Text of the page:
A study published in the current issue of Health Affairs on Medicare’s flagship hospital pay-for-performance program casts doubt about whether pay-for-performance strategies that reward improvement can generate greater improvement among lower performing providers. The program – Premier Hospital Quality Incentive Demonstration – began in 2003 but changed its incentive design in late 2006. The goals were to encourage greater quality improvement, particularly among lower-performing hospitals. However, the authors found no evidence that the change achieved these goals. Although the program changes were intended to provide strong incentives for improvement to the lowest-performing hospitals, they found that in practice the new incentive design resulted in the strongest incentives for hospitals that had already achieved quality performance ratings just above the median for the entire group of participating hospitals. Yet during the course of the program, these hospitals improved no more than others. Findings from this study raise questions about whether pay-for-performance strategies that reward improvement can generate greater improvement among lower performing providers. They also cast some doubt on the extent to which hospitals respond to the specific structure of economic incentives in pay-for-performance programs.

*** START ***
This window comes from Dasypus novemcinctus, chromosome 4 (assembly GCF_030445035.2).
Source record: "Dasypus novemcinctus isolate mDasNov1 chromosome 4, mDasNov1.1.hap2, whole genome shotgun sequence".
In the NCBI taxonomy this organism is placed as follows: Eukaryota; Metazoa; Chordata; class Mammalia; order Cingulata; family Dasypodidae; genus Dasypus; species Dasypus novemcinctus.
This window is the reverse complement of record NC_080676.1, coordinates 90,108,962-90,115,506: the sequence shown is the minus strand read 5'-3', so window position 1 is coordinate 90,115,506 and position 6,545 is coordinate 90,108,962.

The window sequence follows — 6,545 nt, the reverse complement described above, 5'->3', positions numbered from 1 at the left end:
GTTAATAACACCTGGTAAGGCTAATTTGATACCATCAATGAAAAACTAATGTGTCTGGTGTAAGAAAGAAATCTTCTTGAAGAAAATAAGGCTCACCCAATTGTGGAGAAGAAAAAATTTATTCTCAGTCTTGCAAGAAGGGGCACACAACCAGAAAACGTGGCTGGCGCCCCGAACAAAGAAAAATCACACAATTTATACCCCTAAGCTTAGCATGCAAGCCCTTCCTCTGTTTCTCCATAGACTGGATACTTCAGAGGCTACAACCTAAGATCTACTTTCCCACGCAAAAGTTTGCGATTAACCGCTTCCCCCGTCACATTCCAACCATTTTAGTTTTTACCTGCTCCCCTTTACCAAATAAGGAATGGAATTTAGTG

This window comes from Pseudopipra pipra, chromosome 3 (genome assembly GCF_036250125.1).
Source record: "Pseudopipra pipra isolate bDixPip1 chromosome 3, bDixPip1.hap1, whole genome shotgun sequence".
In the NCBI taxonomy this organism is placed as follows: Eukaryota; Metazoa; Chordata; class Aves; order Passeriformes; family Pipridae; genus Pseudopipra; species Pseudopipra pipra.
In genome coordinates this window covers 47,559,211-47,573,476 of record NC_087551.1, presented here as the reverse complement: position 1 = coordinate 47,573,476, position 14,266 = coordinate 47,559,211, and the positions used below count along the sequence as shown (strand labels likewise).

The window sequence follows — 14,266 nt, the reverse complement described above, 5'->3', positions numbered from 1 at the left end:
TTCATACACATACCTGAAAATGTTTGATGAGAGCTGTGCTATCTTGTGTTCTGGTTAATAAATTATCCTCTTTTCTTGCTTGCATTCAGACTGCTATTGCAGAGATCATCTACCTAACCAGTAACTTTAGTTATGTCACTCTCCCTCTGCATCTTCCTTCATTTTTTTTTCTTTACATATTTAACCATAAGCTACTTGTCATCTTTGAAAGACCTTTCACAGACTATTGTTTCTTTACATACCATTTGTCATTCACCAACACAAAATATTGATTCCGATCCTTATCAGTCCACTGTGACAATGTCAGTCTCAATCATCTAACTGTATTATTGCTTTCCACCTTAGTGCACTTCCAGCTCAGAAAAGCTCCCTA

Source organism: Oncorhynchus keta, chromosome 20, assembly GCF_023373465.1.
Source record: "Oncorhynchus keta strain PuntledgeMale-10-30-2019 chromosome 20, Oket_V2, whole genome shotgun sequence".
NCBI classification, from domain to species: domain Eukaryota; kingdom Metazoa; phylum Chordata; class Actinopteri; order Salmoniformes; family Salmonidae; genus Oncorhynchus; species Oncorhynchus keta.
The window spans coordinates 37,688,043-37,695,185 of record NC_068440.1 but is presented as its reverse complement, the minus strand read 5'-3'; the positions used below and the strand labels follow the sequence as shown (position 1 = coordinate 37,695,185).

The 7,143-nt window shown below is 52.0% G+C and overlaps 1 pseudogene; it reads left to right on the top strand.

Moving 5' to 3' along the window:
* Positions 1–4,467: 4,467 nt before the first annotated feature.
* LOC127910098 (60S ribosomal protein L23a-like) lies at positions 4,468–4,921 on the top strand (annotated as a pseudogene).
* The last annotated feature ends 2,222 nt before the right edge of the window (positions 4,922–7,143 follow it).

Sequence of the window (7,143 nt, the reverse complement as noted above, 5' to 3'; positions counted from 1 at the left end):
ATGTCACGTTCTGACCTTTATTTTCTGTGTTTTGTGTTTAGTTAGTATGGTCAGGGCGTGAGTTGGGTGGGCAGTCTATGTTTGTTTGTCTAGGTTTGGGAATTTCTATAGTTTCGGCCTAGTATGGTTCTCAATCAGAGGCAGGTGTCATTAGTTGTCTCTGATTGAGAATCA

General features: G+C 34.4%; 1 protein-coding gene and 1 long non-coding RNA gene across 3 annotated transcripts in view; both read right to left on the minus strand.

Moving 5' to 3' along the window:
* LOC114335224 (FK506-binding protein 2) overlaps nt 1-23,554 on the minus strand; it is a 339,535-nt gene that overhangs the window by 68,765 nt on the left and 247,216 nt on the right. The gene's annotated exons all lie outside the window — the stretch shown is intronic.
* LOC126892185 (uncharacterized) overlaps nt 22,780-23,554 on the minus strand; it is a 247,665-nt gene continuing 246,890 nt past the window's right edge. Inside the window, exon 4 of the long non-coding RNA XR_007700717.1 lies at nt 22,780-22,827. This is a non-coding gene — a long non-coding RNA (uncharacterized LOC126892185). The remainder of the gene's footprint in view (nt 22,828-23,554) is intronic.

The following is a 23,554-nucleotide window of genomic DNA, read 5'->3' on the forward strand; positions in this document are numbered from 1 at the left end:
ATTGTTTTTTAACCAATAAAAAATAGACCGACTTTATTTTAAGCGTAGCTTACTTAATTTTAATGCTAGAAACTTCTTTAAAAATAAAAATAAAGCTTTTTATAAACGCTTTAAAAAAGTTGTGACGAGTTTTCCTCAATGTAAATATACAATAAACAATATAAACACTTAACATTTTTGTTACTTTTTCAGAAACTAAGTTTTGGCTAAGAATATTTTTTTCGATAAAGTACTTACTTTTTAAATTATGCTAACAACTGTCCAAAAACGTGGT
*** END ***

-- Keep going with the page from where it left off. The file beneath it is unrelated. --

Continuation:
Study finds Medicare’s flagship test of P4P did not spur more rapid quality improvement among low-performing hospitals
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